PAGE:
One of the questions I’m asked is, “Samantha, how do I turn around pre-teen anger and defiance?”
While any good behavior specialist looks at what is happening beneath the behavior, my take often differs from standard advice.
One family I worked with came to me because their 12-year-old, Peter, wasn’t just angry and defiant. He had rages that impacted the entire family. Peter’s younger siblings hid and parents felt held hostage during these outbursts.
They’d enrolled him in individual therapy, but it didn’t seem to make much of a difference.
As a certified parent coach, I listened. I asked questions. And I noticed they needed some new tools that I know work for families of intense kids.
We started with a plan that reduced screen time to help Peter’s over-stimulated, easily-triggered brain and nervous system relax. Parents learned how to be brave when it came to setting boundaries with him rather than being afraid.
Parents shared that their son often said, “I hate myself.” So we brainstormed scripts and parenting strategies they could use to gently help him feel good in his own skin.
Their home started feeling less like a war zone as they intentionally carved out quality time to “chill” with Peter. They praised him for the tiniest demonstrations of self-control. And they remained calm through the initial two-month period it took for Peter’s brain to shift out of a constant “fight or flight” pattern.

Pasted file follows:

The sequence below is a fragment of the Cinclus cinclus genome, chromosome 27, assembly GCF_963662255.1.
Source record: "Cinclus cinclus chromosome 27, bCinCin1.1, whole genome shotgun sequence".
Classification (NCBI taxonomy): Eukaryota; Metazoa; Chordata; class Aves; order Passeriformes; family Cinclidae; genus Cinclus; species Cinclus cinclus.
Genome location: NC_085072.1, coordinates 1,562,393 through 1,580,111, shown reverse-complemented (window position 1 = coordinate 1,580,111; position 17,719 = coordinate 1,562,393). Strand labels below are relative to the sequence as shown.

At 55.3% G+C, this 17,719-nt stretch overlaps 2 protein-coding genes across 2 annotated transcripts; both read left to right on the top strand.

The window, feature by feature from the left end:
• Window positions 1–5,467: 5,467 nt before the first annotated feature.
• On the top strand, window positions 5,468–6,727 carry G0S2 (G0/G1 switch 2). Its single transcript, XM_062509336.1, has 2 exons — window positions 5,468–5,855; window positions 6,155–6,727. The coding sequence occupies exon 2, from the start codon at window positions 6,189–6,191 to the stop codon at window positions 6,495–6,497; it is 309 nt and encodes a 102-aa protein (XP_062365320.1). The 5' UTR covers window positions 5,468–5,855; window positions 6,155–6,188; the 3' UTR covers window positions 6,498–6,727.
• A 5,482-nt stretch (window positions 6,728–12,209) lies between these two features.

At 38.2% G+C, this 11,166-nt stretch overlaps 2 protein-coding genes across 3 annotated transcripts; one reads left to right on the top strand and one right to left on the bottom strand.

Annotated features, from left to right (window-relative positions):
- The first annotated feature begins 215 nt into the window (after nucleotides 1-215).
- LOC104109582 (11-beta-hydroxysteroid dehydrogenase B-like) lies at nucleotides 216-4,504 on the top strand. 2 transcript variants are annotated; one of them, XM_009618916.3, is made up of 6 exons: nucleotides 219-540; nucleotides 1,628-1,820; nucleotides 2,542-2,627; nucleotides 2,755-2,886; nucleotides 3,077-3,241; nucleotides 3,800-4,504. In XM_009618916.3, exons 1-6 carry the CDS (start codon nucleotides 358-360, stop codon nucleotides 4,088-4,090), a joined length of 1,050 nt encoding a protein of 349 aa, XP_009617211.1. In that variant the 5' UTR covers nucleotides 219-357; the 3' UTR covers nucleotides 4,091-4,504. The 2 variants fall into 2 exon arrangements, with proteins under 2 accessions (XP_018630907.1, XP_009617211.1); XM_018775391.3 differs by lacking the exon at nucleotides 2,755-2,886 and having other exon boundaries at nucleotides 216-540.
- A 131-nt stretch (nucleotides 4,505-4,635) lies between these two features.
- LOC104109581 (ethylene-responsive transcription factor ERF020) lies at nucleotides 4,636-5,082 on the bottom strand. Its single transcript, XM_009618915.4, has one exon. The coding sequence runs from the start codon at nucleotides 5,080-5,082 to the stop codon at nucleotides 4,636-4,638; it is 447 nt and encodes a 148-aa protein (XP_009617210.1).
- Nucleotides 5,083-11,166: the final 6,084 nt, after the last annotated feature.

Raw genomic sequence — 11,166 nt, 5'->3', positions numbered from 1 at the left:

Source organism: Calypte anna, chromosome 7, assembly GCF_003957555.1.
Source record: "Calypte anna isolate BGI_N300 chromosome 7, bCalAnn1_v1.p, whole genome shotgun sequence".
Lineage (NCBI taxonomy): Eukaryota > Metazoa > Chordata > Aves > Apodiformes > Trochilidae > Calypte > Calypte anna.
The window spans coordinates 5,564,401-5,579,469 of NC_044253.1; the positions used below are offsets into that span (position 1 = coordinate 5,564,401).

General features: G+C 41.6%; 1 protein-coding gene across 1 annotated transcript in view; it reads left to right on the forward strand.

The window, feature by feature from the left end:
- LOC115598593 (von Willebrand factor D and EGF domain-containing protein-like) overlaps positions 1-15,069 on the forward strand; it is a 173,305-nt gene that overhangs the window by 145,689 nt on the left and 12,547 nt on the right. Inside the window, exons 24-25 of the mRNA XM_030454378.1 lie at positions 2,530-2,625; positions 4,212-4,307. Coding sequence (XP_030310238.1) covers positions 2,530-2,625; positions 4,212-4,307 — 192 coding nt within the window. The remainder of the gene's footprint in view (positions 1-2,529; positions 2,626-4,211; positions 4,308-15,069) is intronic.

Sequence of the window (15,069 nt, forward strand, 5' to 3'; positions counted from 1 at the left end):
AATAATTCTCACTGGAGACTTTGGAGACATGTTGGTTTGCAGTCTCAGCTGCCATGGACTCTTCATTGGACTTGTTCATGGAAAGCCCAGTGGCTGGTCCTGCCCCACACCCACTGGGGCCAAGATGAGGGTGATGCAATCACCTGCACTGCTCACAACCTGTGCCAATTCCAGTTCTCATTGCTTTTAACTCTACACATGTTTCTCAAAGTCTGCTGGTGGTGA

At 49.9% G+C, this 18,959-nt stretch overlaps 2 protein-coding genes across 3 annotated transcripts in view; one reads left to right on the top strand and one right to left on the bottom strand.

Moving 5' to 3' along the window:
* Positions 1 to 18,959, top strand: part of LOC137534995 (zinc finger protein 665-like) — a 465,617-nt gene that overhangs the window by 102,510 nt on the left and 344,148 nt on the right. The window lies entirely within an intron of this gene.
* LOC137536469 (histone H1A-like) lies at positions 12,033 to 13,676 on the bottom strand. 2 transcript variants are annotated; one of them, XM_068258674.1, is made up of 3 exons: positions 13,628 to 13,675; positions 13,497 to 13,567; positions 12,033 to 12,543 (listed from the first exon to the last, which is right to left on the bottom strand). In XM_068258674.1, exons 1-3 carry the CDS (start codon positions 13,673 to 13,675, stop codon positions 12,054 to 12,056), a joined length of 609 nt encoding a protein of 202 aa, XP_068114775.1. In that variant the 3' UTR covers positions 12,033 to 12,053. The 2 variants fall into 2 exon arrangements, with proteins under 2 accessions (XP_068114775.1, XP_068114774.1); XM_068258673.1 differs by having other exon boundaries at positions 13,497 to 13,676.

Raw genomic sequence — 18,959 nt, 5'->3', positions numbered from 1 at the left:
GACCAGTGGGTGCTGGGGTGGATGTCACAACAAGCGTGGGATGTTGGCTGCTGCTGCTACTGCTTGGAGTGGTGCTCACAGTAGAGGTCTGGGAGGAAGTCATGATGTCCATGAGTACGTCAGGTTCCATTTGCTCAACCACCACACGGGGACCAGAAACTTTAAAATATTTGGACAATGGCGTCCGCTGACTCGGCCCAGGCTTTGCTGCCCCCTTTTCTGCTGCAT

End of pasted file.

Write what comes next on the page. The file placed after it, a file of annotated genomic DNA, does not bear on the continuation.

What’s beautiful about parent coaching is that it’s a space designed for parents – to learn, to grow, to feel empowered. And the positive changes at home are a direct result of how parents personally shift.
The result? Kids like Peter make a positive shift, too.
But sometimes, as with this family, behavior can begin to escalate again. (If you’ve ever read a parenting book and tried a new technique that works at first but suddenly stops working, you know how frustrating this can be!)
For Peter’s family, it took more than a few new parenting tools to create long-lasting change. We had to go deeper.
Stay tuned for part two of this story where we’ll explore what else was happening beneath the behavior -- it’s not what you’d expect.
P.S. The Transform Challenging Behavior Online Conference is happening now. Geared towards early childhood educators. Get access to all talks (and CE credits) through May 11 here: https://bit.ly/2x0VKL
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